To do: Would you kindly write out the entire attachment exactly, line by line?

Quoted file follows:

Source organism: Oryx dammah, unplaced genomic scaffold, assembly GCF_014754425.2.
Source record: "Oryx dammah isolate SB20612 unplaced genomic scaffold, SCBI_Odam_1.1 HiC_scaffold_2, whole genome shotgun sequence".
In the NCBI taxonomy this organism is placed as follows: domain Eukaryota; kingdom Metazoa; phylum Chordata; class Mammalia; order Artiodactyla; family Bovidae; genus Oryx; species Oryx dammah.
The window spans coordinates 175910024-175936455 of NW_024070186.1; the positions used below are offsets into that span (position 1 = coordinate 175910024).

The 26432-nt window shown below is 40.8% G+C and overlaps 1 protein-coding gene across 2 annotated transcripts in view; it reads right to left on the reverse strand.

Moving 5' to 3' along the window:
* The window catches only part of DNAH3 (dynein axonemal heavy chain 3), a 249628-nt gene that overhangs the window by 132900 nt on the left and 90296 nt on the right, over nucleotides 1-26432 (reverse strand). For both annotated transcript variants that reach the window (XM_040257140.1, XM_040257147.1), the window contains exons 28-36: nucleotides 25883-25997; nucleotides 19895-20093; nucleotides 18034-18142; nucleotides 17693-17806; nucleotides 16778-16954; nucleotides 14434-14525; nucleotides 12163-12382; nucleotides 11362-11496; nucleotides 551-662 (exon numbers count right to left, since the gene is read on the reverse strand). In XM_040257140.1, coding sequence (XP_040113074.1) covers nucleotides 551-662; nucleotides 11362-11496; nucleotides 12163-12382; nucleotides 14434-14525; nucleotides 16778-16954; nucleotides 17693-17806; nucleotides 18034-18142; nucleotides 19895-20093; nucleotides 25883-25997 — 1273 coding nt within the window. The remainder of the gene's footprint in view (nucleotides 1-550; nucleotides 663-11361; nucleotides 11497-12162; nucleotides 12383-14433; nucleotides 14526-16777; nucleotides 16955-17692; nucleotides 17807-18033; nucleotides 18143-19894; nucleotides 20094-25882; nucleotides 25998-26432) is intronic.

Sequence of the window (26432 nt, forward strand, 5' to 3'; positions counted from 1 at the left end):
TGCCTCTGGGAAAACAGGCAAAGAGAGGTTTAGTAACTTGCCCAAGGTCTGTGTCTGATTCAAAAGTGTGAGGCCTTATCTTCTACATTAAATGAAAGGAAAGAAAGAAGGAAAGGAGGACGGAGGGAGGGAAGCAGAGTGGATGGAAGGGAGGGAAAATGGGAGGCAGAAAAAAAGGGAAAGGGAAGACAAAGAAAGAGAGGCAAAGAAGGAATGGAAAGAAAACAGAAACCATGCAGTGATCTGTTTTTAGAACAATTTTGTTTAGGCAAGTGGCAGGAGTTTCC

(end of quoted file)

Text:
Source organism: Oryx dammah, unplaced genomic scaffold, assembly GCF_014754425.2.
Source record: "Oryx dammah isolate SB20612 unplaced genomic scaffold, SCBI_Odam_1.1 HiC_scaffold_2, whole genome shotgun sequence".
In the NCBI taxonomy this organism is placed as follows: domain Eukaryota; kingdom Metazoa; phylum Chordata; class Mammalia; order Artiodactyla; family Bovidae; genus Oryx; species Oryx dammah.
The window spans coordinates 175910024-175936455 of NW_024070186.1; the positions used below are offsets into that span (position 1 = coordinate 175910024).

The 26432-nt window shown below is 40.8% G+C and overlaps 1 protein-coding gene across 2 annotated transcripts in view; it reads right to left on the reverse strand.

Moving 5' to 3' along the window:
* The window catches only part of DNAH3 (dynein axonemal heavy chain 3), a 249628-nt gene that overhangs the window by 132900 nt on the left and 90296 nt on the right, over nucleotides 1-26432 (reverse strand). For both annotated transcript variants that reach the window (XM_040257140.1, XM_040257147.1), the window contains exons 28-36: nucleotides 25883-25997; nucleotides 19895-20093; nucleotides 18034-18142; nucleotides 17693-17806; nucleotides 16778-16954; nucleotides 14434-14525; nucleotides 12163-12382; nucleotides 11362-11496; nucleotides 551-662 (exon numbers count right to left, since the gene is read on the reverse strand). In XM_040257140.1, coding sequence (XP_040113074.1) covers nucleotides 551-662; nucleotides 11362-11496; nucleotides 12163-12382; nucleotides 14434-14525; nucleotides 16778-16954; nucleotides 17693-17806; nucleotides 18034-18142; nucleotides 19895-20093; nucleotides 25883-25997 — 1273 coding nt within the window. The remainder of the gene's footprint in view (nucleotides 1-550; nucleotides 663-11361; nucleotides 11497-12162; nucleotides 12383-14433; nucleotides 14526-16777; nucleotides 16955-17692; nucleotides 17807-18033; nucleotides 18143-19894; nucleotides 20094-25882; nucleotides 25998-26432) is intronic.

Sequence of the window (26432 nt, forward strand, 5' to 3'; positions counted from 1 at the left end):
TGCCTCTGGGAAAACAGGCAAAGAGAGGTTTAGTAACTTGCCCAAGGTCTGTGTCTGATTCAAAAGTGTGAGGCCTTATCTTCTACATTAAATGAAAGGAAAGAAAGAAGGAAAGGAGGACGGAGGGAGGGAAGCAGAGTGGATGGAAGGGAGGGAAAATGGGAGGCAGAAAAAAAGGGAAAGGGAAGACAAAGAAAGAGAGGCAAAGAAGGAATGGAAAGAAAACAGAAACCATGCAGTGATCTGTTTTTAGAACAATTTTGTTTAGGCAAGTGGCAGGAGTTTCC